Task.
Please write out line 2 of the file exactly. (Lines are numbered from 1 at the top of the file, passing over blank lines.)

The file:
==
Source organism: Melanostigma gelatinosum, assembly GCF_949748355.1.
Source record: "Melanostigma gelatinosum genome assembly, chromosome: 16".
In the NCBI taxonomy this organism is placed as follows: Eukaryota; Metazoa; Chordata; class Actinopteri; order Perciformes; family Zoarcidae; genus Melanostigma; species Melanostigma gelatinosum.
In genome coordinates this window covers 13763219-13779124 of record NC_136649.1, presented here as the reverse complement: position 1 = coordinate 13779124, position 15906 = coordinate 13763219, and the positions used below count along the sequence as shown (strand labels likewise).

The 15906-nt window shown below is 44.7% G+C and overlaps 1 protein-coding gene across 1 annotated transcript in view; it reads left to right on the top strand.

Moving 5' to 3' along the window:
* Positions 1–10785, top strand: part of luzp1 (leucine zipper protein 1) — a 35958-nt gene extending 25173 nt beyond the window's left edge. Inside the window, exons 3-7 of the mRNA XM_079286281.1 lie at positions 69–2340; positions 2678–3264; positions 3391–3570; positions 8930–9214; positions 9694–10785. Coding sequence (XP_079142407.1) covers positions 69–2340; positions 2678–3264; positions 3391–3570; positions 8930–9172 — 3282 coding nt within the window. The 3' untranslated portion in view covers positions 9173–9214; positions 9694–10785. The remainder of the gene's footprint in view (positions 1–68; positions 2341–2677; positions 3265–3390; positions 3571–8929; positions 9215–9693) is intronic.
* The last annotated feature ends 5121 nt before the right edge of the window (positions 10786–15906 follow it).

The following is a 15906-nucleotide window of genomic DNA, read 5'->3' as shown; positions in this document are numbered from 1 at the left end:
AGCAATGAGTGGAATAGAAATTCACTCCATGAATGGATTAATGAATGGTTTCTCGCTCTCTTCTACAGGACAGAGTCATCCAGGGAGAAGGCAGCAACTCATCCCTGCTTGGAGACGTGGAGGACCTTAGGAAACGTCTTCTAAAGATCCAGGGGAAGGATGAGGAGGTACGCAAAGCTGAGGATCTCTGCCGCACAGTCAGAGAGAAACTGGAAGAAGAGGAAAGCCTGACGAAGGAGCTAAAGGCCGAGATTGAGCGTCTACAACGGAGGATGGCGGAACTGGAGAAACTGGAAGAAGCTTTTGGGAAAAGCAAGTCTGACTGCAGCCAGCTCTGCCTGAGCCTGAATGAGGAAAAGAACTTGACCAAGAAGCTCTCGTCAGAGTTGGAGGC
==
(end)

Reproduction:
Source record: "Melanostigma gelatinosum genome assembly, chromosome: 16".